At the New Yorker, Paige Williams visits forensic chemist Adam B. Hall to talk about the surprising things you can learn about bombs and their makers by looking at the effects they produce — from the type and color of the smoke, to the smell that lingers in the air, to what the "boom" sounds like. I'd take Hall's speculation about the Boston Marathon bombings with a grain of salt (he's making his judgements from low-grade video and isn't part of the investigation), but the process he describes is absolutely fascinating.

8 Responses to “The secrets of bomb forensics”

  1. vinho says:

    fascinating? Hamlin is on vacation and your the temp?

  2. I think the mix of materials in the shrapnel is interesting. It seemed to be a mix of metals from one bomb and just or mostly nails from the other. I have cans in my garage containing junk metal. mainly nails, screws, brackets and such like. It sounds like the bombers went to a source of junk like that for one of the bombs but put mostly nails into the other. I reckon a foreign bomber would have bought nails for the purpose, and there would be little junk metal.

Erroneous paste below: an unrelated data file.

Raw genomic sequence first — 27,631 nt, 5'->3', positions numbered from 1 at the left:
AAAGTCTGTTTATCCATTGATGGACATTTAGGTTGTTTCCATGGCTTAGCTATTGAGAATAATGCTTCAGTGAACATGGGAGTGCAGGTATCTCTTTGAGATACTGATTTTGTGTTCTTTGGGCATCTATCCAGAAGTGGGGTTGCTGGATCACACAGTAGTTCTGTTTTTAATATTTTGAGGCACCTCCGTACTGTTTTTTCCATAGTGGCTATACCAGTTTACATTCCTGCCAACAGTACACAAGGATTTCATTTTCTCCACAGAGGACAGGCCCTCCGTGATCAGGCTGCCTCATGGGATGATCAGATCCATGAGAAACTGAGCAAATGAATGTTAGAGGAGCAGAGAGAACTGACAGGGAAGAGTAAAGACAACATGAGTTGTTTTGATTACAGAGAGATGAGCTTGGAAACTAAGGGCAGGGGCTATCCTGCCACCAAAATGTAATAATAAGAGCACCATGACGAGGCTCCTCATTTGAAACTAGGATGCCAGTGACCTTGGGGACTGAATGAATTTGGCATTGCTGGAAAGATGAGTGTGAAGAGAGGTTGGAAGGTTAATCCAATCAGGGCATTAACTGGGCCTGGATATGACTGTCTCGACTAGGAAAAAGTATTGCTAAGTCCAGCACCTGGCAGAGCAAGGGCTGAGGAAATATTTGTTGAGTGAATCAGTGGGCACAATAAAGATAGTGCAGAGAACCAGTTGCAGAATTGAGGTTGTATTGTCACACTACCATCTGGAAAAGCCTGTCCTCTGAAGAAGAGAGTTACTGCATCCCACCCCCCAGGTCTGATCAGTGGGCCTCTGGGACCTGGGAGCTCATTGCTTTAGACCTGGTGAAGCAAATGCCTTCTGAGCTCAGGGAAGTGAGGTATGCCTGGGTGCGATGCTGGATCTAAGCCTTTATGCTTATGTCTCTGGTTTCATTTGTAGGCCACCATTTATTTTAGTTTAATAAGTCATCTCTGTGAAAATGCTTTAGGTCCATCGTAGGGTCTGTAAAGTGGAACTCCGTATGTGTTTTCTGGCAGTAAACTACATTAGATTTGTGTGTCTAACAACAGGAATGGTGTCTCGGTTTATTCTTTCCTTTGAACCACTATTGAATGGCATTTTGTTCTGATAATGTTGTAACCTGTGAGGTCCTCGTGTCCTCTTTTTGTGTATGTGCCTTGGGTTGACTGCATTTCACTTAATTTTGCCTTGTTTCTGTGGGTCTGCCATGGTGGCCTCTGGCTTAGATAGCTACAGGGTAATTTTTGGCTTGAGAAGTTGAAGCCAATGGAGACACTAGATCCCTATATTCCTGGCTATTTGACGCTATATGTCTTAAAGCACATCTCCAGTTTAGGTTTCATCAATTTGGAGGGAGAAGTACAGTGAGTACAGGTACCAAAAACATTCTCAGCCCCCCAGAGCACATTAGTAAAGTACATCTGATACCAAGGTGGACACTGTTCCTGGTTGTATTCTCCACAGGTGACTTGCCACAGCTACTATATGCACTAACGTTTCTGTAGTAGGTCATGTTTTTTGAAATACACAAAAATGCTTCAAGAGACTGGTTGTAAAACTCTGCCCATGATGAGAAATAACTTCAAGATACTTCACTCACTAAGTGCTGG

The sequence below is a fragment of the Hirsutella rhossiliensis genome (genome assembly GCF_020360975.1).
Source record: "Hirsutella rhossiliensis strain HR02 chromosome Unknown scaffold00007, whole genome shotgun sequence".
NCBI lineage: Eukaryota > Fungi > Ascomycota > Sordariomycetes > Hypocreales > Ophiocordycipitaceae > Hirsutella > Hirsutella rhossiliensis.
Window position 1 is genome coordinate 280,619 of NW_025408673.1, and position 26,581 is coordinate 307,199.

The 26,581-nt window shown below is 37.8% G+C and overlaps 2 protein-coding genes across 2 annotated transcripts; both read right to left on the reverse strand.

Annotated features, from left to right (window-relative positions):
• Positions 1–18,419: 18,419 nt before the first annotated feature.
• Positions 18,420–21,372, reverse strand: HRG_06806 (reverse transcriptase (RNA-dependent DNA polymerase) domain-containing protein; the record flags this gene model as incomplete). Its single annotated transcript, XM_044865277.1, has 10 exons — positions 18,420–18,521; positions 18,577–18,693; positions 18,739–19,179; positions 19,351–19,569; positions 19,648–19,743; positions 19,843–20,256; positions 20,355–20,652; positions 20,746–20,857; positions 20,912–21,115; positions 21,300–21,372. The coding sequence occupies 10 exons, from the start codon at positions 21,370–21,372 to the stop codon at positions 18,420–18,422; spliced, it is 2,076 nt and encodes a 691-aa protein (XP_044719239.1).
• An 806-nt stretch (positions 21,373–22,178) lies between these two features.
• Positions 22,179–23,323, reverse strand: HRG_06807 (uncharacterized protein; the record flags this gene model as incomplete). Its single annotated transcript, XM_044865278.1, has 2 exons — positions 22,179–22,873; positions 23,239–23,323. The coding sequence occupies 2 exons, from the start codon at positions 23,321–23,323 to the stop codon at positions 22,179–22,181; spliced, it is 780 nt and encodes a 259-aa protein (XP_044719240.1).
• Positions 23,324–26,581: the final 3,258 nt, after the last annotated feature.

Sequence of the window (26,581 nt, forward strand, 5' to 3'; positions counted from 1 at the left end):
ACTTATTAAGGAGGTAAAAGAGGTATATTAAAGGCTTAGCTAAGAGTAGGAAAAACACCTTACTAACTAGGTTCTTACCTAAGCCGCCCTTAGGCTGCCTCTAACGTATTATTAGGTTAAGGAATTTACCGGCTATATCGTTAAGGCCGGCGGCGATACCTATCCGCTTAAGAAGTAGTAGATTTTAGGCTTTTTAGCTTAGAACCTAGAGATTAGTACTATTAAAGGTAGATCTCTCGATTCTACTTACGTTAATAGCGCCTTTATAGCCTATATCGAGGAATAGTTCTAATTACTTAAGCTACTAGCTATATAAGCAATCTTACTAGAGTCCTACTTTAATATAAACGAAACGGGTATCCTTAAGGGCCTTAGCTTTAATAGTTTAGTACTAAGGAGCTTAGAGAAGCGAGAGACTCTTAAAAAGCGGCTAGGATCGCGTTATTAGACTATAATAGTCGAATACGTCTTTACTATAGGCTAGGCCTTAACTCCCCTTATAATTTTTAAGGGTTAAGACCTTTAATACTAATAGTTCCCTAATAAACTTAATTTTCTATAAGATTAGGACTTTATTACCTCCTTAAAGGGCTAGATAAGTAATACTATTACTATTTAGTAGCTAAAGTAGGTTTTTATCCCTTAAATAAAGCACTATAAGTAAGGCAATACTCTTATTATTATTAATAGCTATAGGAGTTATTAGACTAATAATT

3. Adam! That dude is awesome, and so personable. Never thought I’d see his name in the news.

  4. nixiebunny says:

    Forensics is a rich field, and one that a regular person can practice all the time. It’s similar to reverse engineering, gathering clues from the object to piece together its original design.

    I once was working with a new programmable logic part which had some odd restrictions on use of internal logic elements. I deduced from these restrictions what the internal architecture of the part was. When I talked to the architect of the part later and revealed my understanding of the architecture, he said, “that’s a secret! How did you know that?” I explained that it was right there in the data sheet, that this input and that one couldn’t be used at the same time, therefore there was a selector to choose only one of them.

  5. MythicalMe says:

    The prof said “Let’s say you’re at a fireworks demonstration and you see the explosion
    and then hear the boom. That means the speed of light is faster than the
    speed of sound.”

    Um, yeah. Always the case. Never known sound to travel at or faster than light.

  6. Luther Blissett says:

    Interesting point being: AFAIR authorities do not speak of ‘high explosives’, but of gunpowder or suchlike.  Let’s wait and see.

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